All buildings in CTParks that can be certified, and were completed within 1st January 2020 will receive BREEAM certification "very good" or higher.

Energy efficient real estate

"Certifying the entire portfolio was a huge challenge - none of our competitors in the region could stand up to it. We are glad that the project was successful and showed that our properties are truly energy efficient and meet a number of criteria that have an impact on the environment. No other developer in Central and Eastern Europe has proven the quality of so many buildings inspected for design, construction, use and sustainability. Our goal is not for our new buildings to achieve high environmental standards; our goal is to meet them with our entire portfolio,” says Martin Vaidiš, who is responsible for sustainable building design at CTP.

BREEAM In-Use certification must be renewed every three years, which is a significant investment given the size of the CTP real estate portfolio. In total, the company plans to invest 1.75 million euros in building certification. Unlike most competitors, which certify buildings only during construction, CTP, as a developer who also operates buildings for a long time, wants to ensure their sustainability throughout the life cycle. Therefore, it opted for a more expensive In-Use system, where the evaluation also includes the management of facilities and tenants of buildings, without the cooperation of which it is not possible to obtain a certificate.

"Certification of all properties for a player with such an extensive portfolio as the portfolio owned and operated by CTP is unique in Europe," confirmed Lenka Matějíčková, leader of the Green Team at Arcadis, which certified most CTP properties. She notes that this trend will be followed by other companies.

Environmental Protection

"BRE is honored to work with CTP to certify their entire portfolio for BREEAM In-Use. Achieving a "very good" or "excellent" level on so many buildings is a testament to CTP's commitment to minimizing the environmental impact of their business," said Shamir Ghumra, Head of Construction Services.

"We approached construction ecologically from the very beginning and we adopted the green principles long before they became a trend - which gives us a huge advantage over the competition," said Martin Vaidiš. He is now convinced that funds invested in greener and, as a result, more expensive buildings pay dividends. Green buildings are more efficient for their owners in the long run. They consume fewer resources than energy and water. In addition, nowadays the vast majority of multinational tenants require high quality buildings.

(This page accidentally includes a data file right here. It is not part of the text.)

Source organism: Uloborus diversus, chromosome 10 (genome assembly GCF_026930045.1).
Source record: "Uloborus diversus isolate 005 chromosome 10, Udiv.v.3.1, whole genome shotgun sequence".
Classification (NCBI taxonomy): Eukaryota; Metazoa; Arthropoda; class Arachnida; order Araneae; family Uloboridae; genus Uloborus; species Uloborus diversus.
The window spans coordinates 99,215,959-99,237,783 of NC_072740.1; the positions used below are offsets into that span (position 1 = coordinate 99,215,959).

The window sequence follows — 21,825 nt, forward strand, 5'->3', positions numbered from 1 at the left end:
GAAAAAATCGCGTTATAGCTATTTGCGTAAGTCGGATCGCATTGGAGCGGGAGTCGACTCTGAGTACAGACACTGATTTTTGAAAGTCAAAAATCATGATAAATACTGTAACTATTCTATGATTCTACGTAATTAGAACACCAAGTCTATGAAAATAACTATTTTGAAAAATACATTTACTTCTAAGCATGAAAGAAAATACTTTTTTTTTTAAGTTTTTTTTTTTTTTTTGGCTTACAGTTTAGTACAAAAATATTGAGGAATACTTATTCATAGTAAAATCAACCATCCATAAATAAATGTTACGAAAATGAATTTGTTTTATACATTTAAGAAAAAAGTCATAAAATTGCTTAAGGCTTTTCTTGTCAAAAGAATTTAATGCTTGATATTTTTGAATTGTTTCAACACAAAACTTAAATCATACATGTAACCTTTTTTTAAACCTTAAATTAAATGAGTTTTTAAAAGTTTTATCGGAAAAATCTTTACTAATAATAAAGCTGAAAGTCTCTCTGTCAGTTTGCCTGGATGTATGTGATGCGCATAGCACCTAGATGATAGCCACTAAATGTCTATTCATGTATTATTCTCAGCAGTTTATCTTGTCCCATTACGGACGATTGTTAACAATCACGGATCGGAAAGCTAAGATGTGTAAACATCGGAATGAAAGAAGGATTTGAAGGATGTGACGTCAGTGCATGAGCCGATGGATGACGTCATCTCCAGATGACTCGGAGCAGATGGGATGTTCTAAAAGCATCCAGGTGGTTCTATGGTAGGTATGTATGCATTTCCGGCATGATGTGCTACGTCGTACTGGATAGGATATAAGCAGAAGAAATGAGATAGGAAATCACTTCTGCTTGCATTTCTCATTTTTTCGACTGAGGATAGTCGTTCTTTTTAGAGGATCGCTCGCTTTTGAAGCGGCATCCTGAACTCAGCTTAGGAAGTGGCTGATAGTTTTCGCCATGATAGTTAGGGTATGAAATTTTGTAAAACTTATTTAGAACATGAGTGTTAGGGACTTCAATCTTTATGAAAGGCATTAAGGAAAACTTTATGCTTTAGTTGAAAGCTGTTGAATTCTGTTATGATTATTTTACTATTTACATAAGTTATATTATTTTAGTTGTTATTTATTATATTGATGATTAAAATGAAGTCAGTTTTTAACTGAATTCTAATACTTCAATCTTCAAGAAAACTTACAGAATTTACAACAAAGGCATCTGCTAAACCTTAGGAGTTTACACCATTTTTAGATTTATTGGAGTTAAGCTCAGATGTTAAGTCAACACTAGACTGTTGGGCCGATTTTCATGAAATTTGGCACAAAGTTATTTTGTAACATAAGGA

Leader in industrial building certification

Most of the industrial buildings in the CTP portfolio achieved a “very good” rating in the BREEAM In-Use rating; some of them even level "excellent". This pushes the average CTP portfolio standard to a "very good" BREEAM level, which is an exceptional success even in a pan-European context. The rating of CTP buildings averages 60.13%, which is a great rating. "In the Czech Republic, CTP has obtained the highest number of certifications on the market and the company leads in terms of the number of certified industrial buildings measured by the BREEAM In-Use assessment worldwide," added Matějíčková.

What does a green building actually look like? Today, a layman imagines a sustainable building as a structure covered with greenery. However, if such a building were built from materials that are not environmentally friendly, the presence of greenery would not help much. In order to properly assess the quality of the environment, we must delve deeper into the evaluation of the technology used, certificates on the impact of materials on the environment, etc. For example, green roofs, which are very popular and also very visible, are not a suitable solution for industrial real estate.

"Covering the roof of an industrial building or warehouse with greenery would lead to a significant increase in the building's carbon footprint due to the need to strengthen load-bearing and roof structures," explained Martin Vaidiš. Today's green building is therefore primarily concerned with saving energy through a high-quality building envelope, efficient LED lighting and efficient ventilation using a heat recovery system.

The concept of energy islands

In the future, the use of energy in logistics warehouses will include the concept of (partial) energy islands, which can be created using photovoltaic roofing. Roofs offer plenty of space, which is usually not very useful, but is great for photovoltaic panels. In the near future, CTP plans to install rooftop photovoltaic power plants in its parks in order to generate more than 20 megawatts at their maximum. In the more distant future, it has an ambition of 250 MWp. Another basic feature of today's industrial buildings are intelligent control systems and a quality database of measured data.

The use of low-carbon materials and certified products that are environmentally friendly throughout their life cycle is also crucial. Vaidish says he sees the future in the use of wooden structures or recycled materials, among other things. Choosing the right approach to recycling the original materials is necessary, for example, if the old building stands on the original brownfield.

The issue of water protection also needs to be addressed in green industrial buildings. Water is saved, for example, by rinsing toilets with once-used purified gray water. Rainwater management also plays a role, either through retention tanks for further use (eg irrigation) or seepage. It is very important to keep rainwater at the point of precipitation and not to let it drain into the sewer or evaporate from the green roof.


Source:// Systé,y logistiky